Recruiters look to specialisation as established fields cut back

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The cash cows can no longer be milked. In the late 1990s M&A, equity and corporate finance may have provided a steady stream of income for investment banks and headhunters alike. But times have changed. With mandates for M&A searches a thing of the past, headhunters are looking to new areas to replace lost revenue streams. Law, asset management, private banking, insurance and retail banking top the list.

It is private banking, often seen as a sub-sector of asset management, that has perhaps attracted the most attention. Headhunters Sheffield Haworth and Odgers Ray and Berndston were among those moving into private banking in 2000. Other search firms are trying to build their capacity. Napier Scott recently hired Jim Paterson, an ex-private banker from Merrill Lynch Paterson is looking to hire an additional four headhunters for the firm's private banking business.

However, according to established experts in private banking search, Paterson's new hires could be sitting on their hands. Despite some hiring activity at Deutsche Bank, Goldman Sachs, Merrill Lynch, UBS Warburg, Credit Suisse First Boston (CSFB) and Barclays Capital, private banking searches have been affected by a frosty recruiting climate not dissimilar to that affecting other sectors.

Christian Sulger Buel, of the sector specialist Sulger Buel, says: 'Globally, mandates in private banking are down 30% this year. There is less work.' However, Sulger Buel says that there are geographical pockets where private banking hiring is still strong - markets in the UK, Italy, France, Germany and Spain are more dynamic.

Dynamism or no, it is not only private banking that has attracted the attention of search firms seeking to compensate the downturn in equities and corporate finance. Asset management is also proving increasingly fertile ground for headhunters. Baines Gwinner and Whitehead Mann have increased their buyside search capacity.

Generalists are diversifying as widely as possible. Baines Gwinner has emerged as one of the top legal headhunters. Anthony May, a legal sector specialist at the firm, says: 'There has been considerable growth in the legal search market over the past few years.' According to May, legal headhunting is relatively new in London, where firms have traditionally grown talent in-house.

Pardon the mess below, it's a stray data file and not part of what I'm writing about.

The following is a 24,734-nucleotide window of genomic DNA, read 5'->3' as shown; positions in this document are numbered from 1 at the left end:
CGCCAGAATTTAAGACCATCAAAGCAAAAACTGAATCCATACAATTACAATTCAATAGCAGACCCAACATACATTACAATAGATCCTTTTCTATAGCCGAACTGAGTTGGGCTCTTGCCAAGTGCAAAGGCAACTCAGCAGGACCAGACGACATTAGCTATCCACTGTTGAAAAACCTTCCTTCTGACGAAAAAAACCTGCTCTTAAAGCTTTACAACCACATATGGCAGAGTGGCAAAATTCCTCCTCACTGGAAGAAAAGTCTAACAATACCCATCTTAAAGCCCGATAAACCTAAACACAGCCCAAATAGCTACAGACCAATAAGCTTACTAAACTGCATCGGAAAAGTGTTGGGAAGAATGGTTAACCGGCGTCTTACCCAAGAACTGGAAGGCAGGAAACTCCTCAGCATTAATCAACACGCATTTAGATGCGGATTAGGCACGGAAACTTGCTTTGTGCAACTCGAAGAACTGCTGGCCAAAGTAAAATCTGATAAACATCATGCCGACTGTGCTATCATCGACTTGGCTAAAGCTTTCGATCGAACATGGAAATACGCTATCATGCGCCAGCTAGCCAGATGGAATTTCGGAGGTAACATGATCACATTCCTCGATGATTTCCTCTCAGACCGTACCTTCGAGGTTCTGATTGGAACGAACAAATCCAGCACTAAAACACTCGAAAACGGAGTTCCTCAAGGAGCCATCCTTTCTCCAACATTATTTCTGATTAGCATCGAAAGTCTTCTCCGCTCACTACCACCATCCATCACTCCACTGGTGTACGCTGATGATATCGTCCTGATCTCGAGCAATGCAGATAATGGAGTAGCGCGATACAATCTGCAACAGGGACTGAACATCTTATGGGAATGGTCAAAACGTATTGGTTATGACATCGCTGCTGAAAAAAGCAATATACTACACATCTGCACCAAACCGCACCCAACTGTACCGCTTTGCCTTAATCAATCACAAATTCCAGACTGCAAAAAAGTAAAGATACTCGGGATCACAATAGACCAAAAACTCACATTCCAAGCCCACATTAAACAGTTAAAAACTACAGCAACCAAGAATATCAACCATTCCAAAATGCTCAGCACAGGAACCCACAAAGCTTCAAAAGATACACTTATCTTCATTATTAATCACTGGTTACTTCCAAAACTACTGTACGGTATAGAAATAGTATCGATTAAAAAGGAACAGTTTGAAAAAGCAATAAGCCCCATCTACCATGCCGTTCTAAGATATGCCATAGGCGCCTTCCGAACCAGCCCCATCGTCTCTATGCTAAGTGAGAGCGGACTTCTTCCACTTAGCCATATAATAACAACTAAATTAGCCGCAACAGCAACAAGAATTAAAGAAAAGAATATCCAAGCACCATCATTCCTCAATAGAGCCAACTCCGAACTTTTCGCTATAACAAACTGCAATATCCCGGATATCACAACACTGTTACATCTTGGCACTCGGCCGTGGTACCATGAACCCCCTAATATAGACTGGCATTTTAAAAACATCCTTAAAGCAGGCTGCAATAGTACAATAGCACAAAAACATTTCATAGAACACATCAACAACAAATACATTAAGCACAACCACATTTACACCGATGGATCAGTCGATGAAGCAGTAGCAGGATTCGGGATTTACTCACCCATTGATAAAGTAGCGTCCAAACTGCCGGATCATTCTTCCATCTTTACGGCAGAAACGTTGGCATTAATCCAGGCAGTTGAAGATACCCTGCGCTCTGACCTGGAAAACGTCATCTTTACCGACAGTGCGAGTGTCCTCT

However, globalisation and the arrival of American law firms with little alternative but to poach senior local staff has forced UK lawyers to 'take their gloves off' and use headhunters to make their own lateral hires. There is still a long way to go in the sector, however, which is one reason firms such as Sheffield Haworth plan to target it.

Strategies for escaping the downturn have also included focusing on counter-cyclical areas. Longbridge, for example, has moved into debt restructuring, or 'stressed M&A'. Consultant Lena Bailey says: 'It is one of the areas that is still seeing growth on Wall Street. Independents such as Lazard and Rothschild are strongest in the debt restructuring market. Larger houses are absent from the market: offering restructuring advice conflicts with lending activities.'

Simon Hearn at Russell Reynolds says risk transfer has also proven a huge growth area. Banks such as Lehman and BNP Paribas are increasingly joining insurance giants such as Swiss Re in offering reinsurance products. As Russell Reynolds' insurance professional, Hearn works with fixed income and investment banking search teams to source the right people. Reflecting the potential of the insurance sector, Korn/Ferry has also been building its insurance capability. In November 2000 it hired key consultants out of Dixon, Delves & Andrews, a boutique search firm focused on the insurance market.

Another potential growth area is retail banking in which headhunters anticipate that consolidation and increased distribution of pension products may lead to more searches. According to Sally Rowley-Williams, head of financial services, Korn/Ferry has been paying increased attention to this sector, as has Spencer Stuart.

Finally, the rising salaries and increasing respectability of the back office mean that operations staff are also seen as a possible golden goose by some search firms. However, it is only top-end positions that merit attention.

At a more junior level, the middle and back office is amply serviced by contingency recruiters such as Robert Walters. Specialists such as Firth Ross Martin have a well-established capability in top end operations search. But generalists such as Whitehead Mann also claim expertise in the area, where mandates have apparently held up, despite redundancies for middle managers.

The scramble to refocus away from M&A and equity markets raises questions about the trend for specialisation in the headhunting sector, which took hold during the boom of the late 1990s. Then, sector specialists were all the rage. Now however, it would appear that flexibility brings advantages. Rupert Channing at Heidrick & Struggles says: 'We have a model that is designed to be elastic. Most partners are specialists but are literate in all product areas.'

Flexibility did not spare 15 of Heidrick & Struggles' London consultants who lost their jobs in June. However, it has spared revenues, which are up 80% this year, according to Channing. Other diversified headhunters are similarly sanguine about their performance in a difficult market. 'Larger headhunters are not reliant on any one area to survive,' says a spokesman at Spencer Stuart. Michael Weber at Whitehead Mann, a firm that also claims to have maintained turnover so far in 2001, says: 'Top professional firms have been OK, because they are spread across a wide range of areas.'